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Cablegate: New Indonesian Parliament Faces High Expectations

VZCZCXRO0105
OO RUEHDT RUEHPB
DE RUEHJA #1653/01 2751245
ZNR UUUUU ZZH
O 021245Z OCT 09
FM AMEMBASSY JAKARTA
TO RUEHC/SECSTATE WASHDC IMMEDIATE 3463
INFO RUCNARF/ASEAN REGIONAL FORUM COLLECTIVE PRIORITY
RUEAIIA/CIA WASHDC
RHEHNSC/NSC WASHDC
RHEFDIA/DIA WASHINGTON DC

UNCLAS SECTION 01 OF 02 JAKARTA 001653

SIPDIS

DEPT FOR EAP, EAP/MTS, EAP/MLS, EAP/RSP
NSC FOR D. WALTON

E.O. 12958: N/A
TAGS: PGOV KDEM ID
SUBJECT: NEW INDONESIAN PARLIAMENT FACES HIGH EXPECTATIONS

REF: JAKARTA 1597 AND PREVIOUS

1. (SBU) SUMMARY: With President Susilo Bambang
Yudhoyono's (SBY) Democratic Party (PD) and its coalition
partners firmly in control of the newly inaugurated
parliament, President Yudhoyono has the consensus government
he's been seeking. Given the President's solid majority,
many analysts expect that he will be able to easily achieve
his legislative goals. Some political pundits have expressed
concerns that the new legislature may be too compliant, while
others argue that this parliament will not be a rubber stamp
for SBY. 75 percent of the incoming MPs are first time
members, who are younger and better educated than their
predecessors. Although the devastating September 30
earthquake in Sumatra dampened the October 1 inauguration
ceremonies, there was nonetheless a sense of high
expectations as the new legislators stepped in to improve the
image and performance of Parliament. END SUMMARY.

NEW LEGISLATURE INAUGURATED

2. (U) On October 1 and 2, the new members of the Indonesian
legislature were sworn into office for a five year term of
office. The legislature is divided into three distinct
bodies: the People's Representative Assembly (DPR), the
Regional Representatives Assembly (DPD), and the People's
Consultative Assembly (MPR). The MPR is comprised of the DPR
and the DPD. The DPR has 560 members (10 more than in 2004
due to the creation of new regions) and is the more powerful
of the two houses since its members draft and pass laws in
conjunction with the executive branch. The DPD has 132
members, four from each of the 33 provinces, and does not
create or vote on legislation. It provides consultations on
legislation dealing with regional issues.

FRESH FACES: A BRAND NEW PARLIAMENT

3. (U) About 75 percent of the DPR are first time members.
It is expected that this DPR will be more responsive to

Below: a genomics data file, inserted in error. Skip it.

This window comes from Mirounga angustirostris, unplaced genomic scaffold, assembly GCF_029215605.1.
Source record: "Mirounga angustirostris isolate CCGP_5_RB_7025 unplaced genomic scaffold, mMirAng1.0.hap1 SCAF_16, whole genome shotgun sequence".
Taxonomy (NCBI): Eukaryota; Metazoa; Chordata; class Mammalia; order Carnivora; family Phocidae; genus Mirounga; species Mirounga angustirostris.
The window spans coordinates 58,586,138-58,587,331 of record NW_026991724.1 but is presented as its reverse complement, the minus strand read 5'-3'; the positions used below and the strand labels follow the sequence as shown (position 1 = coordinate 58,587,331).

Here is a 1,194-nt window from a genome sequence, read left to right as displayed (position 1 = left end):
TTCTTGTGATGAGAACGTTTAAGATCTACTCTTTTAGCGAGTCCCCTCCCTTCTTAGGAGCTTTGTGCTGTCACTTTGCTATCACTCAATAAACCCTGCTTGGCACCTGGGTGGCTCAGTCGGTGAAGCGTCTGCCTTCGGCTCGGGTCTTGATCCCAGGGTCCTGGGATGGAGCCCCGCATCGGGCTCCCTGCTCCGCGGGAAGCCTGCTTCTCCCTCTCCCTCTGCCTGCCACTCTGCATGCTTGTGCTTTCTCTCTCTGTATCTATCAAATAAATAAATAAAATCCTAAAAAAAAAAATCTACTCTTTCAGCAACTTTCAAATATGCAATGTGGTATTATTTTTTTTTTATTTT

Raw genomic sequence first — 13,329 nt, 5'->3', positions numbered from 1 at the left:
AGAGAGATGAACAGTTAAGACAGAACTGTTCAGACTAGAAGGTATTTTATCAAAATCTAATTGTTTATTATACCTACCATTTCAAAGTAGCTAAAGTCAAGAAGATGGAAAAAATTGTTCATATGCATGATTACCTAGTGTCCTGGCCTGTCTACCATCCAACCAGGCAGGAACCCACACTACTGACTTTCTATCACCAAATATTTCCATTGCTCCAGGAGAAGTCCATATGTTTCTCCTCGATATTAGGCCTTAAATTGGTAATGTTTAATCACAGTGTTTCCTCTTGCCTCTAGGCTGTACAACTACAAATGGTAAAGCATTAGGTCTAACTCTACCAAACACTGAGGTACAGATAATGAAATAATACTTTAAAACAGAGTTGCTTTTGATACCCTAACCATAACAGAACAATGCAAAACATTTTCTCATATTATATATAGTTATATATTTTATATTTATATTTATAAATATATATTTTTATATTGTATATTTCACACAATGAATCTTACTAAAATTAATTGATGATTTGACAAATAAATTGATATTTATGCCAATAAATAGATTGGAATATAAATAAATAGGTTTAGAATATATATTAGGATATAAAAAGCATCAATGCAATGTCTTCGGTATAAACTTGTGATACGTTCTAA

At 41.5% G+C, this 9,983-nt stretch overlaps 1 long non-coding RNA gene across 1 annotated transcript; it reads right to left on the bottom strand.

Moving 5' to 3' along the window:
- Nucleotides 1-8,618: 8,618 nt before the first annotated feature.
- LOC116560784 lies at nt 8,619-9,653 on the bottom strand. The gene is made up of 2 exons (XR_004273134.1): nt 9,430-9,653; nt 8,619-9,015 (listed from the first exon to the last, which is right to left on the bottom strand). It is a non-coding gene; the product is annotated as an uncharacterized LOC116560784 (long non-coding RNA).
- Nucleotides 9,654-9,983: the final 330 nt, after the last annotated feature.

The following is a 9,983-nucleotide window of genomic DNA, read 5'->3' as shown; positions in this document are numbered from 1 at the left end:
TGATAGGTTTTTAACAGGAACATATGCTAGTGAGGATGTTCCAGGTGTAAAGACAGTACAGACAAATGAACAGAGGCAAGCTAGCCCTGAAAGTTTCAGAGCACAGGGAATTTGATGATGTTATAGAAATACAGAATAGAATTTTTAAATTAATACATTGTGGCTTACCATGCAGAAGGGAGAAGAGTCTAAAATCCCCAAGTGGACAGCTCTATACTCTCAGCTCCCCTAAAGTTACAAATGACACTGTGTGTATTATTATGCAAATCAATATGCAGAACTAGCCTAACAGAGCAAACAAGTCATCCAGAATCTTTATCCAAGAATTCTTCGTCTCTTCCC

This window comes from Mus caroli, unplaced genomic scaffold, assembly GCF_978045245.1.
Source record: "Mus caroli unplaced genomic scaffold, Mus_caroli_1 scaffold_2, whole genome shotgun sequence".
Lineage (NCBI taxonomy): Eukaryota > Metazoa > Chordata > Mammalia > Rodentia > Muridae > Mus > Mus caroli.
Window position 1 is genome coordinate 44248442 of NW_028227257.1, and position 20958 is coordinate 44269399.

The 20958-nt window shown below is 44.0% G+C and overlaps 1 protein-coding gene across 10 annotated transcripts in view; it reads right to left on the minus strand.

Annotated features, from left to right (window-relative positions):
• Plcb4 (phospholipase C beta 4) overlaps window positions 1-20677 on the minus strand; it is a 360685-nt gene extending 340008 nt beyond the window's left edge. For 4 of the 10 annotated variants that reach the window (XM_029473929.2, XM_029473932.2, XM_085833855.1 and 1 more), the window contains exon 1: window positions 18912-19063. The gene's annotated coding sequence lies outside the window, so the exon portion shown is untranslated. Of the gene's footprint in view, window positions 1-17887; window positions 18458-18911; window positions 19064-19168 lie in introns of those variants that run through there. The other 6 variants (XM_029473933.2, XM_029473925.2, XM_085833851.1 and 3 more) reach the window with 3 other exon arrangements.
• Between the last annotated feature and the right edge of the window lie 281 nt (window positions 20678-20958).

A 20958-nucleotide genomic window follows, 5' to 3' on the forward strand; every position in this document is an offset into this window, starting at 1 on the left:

constituents' concerns, because for the first time voters
directly elected their representatives. (Note: In the past
political parties were on the ballot rather than candidates.)
According to the Indonesian Parliamentary Watchdog Group
(Formappi), the members are younger and more educated than
the 2004 DPR--91 percent of the members are
university-educated as compared to 80 percent in 2004).
There are more women -- 17 percent, up from 11 percent in
2004. The majority of the members are business people (about
46 percent), academics, and professionals. A number of
parties ran actors and models, with no political or
legislative experience, as candidates.

4. (SBU) The most crucial difference between this Parliament
and its predecessor is that due to the Democratic Party's
dominance, this DPR is expected to be more supportive of the
government's policies. In the outgoing parliament the
Democratic Party controlled only 10 percent of the seats
compared to nearly 30 percent now (168 of the 560 seats).
With its coalition partners, the four largest
Islamic-oriented parties, PD controls 56 percent of the
seats. Speculation abounds about whether the current
opposition parties, Golkar and PDI-P, will join the ruling
coalition. If they do, the two small unaligned parties will
be virtually powerless. With no effective opposition, some
analysts are concerned that there may be a movement back to
the authoritarian rule of the Suharto regime. On the other
hand, given the make up of the incoming MPs, most agree that
this Parliament will not be a rubber stamp for SBY's
proposals.

5. (SBU) The outgoing 2004 DPR, the second democratically
elected Parliament in Indonesian history, limped to a finish
September 30. The press and NGOs have criticized the DPR for
only reaching 25 percent of its targeted legislative output
and for passing a spate of half-baked laws in poorly attended
sessions in its final days. Many previous laws were struck
down by the Constitutional Court and observers expect some of
the new last-minute laws to face the same fate. Allegations
of misdoing also plagued the 2004 DPR. At a September 30
farewell dinner for the outgoing DPR members, a participant
noted with relief that "at least we are finishing without any
scandals-- no pending investigations by the corruption
commission." During the previous legislative session, nine

JAKARTA 00001653 002 OF 002


DPR members were convicted of graft and several others were
investigated. In 2009, Transparency International Indonesia
ranked the DPR as the most corrupt institution in Indonesia.
Indo Barometer, a polling agency, indicated that only 51
percent of the respondents were satisfied with the DPR but 90
percent were happy with President Yudhoyono.

NEW HOUSE FACES HIGH EXPECTATIONS

7. (SBU) Expectations are high that the new, well educated
legislators will improve the image and performance of the DPR
as an institution. It remains to be seen however, whether
the new members will fall victim to the culture of money
politics. Many of incoming members paid dearly for their
campaigns and, for some, the temptation to recoup those
expenses may be tempting. Political leadership and
structures in the legislature will be determined in the
coming weeks. Many are now waiting for the new slate of
ministers to be announced as parties trade political support
for leadership positions.
OSIUS

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